Some of my Orchids have to come in before the night ever drop below the 50's and even 60's..

Then there are the rather delicate tropicals such as my potho's, spider plants, rubber trees, dracanea, philodendrons, most hoya, certain gardenia and certain other plants that can decline rapidly if exposed to temps cooler then the 50's by night..Those I have already brought in.

TC and CC are brought in before it ever gets cold at night...
The flower colors on mine are brightest and true to their color, epseciallywith very warm nights..So those are kept in my greenhouse for the brightest yellow I can get.
If I leave them exposed to the cold, I get a lot of pink tones in my whites, oranges, and yellows..They are truly tropical ones.

I also bring plants in to get use to the declining sunlight and lower temps in my house...hoya's are especially cared for this way..

Palms MUST come in before the temps drop into the 50's

Succulents and Jades? Those stay out as long as I can keep them there. They are in a very gritty mix that dries out on most sunny days in morning sun. I make sure they are in an area that gets sun very early drying the pots and and providing warmth with the sun. So they color up ten times better with cold nights and very sunny days this tim eof the year right into October. It's the only way to enjoy colors on these plants. They will come in when temps by day do not get any higher than the 50's.

Clivia stay out until almost frost.

Banana and Cana get dug up right before a frost.

Fig trees are left out until a frost hits the leaves and then they drop..Then they go dormant and I bring the into an unheated garage..

All perrenial potted plants will be grouped together and covered with felt materila and stored either in teh garage or behind it out of the sun..

ALL plants are sprayed down with Fish Emulsion to bring them in clean and bug free every week from the Labor Day weekend until they are all inside..


This post was edited by meyermike_1micha on Sun, Sep 15, 13 at 13:41

    Bookmark   September 15, 2013 at 1:25PM
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spider plants can be left outside until it's mid 30s at nite. i do it ev year. they are fine. when they warm up - they start growing again, no problem. unless it's very windy - and they start breaking. but i keep them rather dry when below 50F and under overhang.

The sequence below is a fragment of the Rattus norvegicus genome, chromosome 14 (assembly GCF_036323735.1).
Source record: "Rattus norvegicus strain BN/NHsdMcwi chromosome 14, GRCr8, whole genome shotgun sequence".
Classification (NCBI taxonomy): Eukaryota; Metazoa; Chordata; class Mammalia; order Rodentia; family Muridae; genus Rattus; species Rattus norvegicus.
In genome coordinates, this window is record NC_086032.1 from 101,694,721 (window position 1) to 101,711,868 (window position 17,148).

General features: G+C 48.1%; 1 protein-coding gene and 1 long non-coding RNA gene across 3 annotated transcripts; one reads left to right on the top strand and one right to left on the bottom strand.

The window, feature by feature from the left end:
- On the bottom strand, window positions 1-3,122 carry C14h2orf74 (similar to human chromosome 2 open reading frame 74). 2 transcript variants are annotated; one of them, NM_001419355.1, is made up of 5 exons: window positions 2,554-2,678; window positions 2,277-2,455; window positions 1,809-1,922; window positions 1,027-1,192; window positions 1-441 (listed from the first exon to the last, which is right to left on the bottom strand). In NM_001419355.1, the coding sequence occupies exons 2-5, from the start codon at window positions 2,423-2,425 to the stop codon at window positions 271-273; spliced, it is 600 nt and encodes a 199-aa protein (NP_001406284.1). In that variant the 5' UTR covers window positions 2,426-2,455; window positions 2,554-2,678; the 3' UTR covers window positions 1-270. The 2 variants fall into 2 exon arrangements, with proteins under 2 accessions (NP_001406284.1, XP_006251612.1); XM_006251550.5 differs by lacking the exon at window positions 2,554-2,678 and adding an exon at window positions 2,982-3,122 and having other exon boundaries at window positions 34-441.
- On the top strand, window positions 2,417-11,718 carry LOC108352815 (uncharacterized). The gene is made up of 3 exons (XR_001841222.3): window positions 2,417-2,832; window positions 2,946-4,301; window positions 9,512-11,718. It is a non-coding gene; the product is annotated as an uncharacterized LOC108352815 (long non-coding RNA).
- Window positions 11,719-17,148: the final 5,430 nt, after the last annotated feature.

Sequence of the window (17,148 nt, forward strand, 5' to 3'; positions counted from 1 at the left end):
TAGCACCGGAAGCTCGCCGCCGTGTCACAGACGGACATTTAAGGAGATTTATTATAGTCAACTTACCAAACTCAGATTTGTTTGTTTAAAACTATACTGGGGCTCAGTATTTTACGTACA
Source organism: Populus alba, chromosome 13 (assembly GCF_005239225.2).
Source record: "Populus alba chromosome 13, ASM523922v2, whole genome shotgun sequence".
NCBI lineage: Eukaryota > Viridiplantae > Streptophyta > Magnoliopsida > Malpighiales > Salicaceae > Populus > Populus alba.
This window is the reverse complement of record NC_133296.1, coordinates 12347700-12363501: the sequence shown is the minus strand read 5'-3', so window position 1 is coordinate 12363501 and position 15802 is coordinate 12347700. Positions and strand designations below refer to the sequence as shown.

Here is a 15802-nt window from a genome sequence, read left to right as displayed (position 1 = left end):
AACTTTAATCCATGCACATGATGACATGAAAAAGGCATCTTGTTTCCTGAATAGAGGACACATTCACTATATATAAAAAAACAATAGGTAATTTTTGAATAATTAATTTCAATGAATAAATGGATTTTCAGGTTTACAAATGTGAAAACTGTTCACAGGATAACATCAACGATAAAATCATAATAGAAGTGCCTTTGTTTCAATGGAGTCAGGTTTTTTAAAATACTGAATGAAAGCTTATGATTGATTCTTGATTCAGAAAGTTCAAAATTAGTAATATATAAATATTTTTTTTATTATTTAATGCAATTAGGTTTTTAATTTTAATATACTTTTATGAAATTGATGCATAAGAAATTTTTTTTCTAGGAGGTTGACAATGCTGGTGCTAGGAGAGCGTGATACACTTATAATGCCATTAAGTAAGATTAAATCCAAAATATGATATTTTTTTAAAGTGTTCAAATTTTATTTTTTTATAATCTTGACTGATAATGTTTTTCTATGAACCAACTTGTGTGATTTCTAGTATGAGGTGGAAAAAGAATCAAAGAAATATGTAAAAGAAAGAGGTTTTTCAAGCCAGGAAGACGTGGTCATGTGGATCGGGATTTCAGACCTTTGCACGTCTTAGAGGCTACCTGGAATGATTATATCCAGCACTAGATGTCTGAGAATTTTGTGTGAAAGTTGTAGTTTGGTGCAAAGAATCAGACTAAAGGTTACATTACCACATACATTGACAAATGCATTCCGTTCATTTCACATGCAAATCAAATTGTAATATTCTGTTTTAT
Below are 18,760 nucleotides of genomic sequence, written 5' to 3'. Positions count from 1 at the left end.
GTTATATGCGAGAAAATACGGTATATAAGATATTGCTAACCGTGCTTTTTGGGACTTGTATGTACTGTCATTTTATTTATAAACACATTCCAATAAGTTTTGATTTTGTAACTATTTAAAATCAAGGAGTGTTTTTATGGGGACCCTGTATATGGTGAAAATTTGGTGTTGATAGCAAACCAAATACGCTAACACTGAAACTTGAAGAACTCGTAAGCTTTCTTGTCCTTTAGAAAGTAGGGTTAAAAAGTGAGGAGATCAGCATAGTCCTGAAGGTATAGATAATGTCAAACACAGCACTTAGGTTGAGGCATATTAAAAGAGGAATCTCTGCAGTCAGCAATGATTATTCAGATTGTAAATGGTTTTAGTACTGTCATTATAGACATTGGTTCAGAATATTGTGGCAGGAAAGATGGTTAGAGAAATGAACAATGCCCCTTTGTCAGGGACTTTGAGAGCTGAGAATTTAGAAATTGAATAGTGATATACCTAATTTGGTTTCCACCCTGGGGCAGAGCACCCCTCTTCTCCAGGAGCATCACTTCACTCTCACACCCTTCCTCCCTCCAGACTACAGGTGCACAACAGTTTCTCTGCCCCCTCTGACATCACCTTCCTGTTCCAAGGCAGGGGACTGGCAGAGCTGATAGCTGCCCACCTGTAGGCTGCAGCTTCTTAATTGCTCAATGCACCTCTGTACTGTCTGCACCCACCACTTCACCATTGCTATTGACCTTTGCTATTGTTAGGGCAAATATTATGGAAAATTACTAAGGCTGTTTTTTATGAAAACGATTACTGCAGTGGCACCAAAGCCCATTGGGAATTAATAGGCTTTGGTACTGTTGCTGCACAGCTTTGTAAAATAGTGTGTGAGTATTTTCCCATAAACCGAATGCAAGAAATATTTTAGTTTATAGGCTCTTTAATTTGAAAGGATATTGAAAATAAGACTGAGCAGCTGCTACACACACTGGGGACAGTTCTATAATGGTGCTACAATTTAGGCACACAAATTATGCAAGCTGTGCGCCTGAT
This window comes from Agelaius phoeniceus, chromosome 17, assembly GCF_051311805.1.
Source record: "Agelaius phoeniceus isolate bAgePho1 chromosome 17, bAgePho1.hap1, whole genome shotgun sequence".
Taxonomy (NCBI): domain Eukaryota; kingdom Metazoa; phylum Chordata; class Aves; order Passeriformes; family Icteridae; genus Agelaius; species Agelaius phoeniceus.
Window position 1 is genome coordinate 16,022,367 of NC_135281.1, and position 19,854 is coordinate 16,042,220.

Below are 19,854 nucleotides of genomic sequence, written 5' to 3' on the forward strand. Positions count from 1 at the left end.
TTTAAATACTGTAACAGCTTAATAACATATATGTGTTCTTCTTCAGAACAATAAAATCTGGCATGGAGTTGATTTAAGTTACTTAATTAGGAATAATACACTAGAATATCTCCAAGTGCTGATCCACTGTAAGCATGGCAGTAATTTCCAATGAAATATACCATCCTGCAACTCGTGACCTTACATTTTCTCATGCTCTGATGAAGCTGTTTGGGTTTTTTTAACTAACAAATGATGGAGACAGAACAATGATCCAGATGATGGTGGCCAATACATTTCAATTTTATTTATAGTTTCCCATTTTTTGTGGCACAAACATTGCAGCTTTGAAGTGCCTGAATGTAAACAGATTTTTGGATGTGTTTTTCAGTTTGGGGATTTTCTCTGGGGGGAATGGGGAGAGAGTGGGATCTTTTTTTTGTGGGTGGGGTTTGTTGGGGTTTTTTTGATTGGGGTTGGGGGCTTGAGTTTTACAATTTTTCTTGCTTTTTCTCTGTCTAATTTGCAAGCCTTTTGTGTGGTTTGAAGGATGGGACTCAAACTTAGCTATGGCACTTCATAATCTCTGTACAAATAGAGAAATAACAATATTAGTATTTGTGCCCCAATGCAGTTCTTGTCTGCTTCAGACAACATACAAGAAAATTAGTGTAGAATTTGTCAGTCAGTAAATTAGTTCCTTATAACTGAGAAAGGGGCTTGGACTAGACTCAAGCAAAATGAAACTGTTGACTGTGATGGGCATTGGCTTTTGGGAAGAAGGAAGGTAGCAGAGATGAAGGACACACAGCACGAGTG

so jades, ivy, spiders, rosemary stays out until it goes below 35F at nite. i keep jade very dry when below 45F - under overhang, so no raining on it.
sansi, calamondins, cyclamen, amaryllis i bring in when it goes below 42F. i keep sansi, amarylis very dry when below 50F - again overhang and no rain.
calamondins, cyclamen get some water, but on the dry side too.
crotons - when it drops below 52-55F. but if the days are still warm in the mid 60s i might wait till 50F at nite. it's what's worse: mites or leaf drop? also drier, but not totally dry.
i wind up caring some lighter plants back and forth for a few weeks.
and i do put indoor systemic on all 2 weeks prior. and also give them a neem/insecticide soap rinse.
i keep my thanksgiving cacti strictly indoors, in the western window, no lighting in the evening at all , just natural light during the day and cooler window temps - they flower every year profusely. so that's enough chill for them.

    Bookmark   September 15, 2013 at 2:47PM
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It could go as low as 35 at night here in Northern Ontario in the next few days, so I'm tempted to bring in my huge Cactus, Flapjack plant and Rosemary (at least into the garage as I slowly acclimate them and debug them for indoors).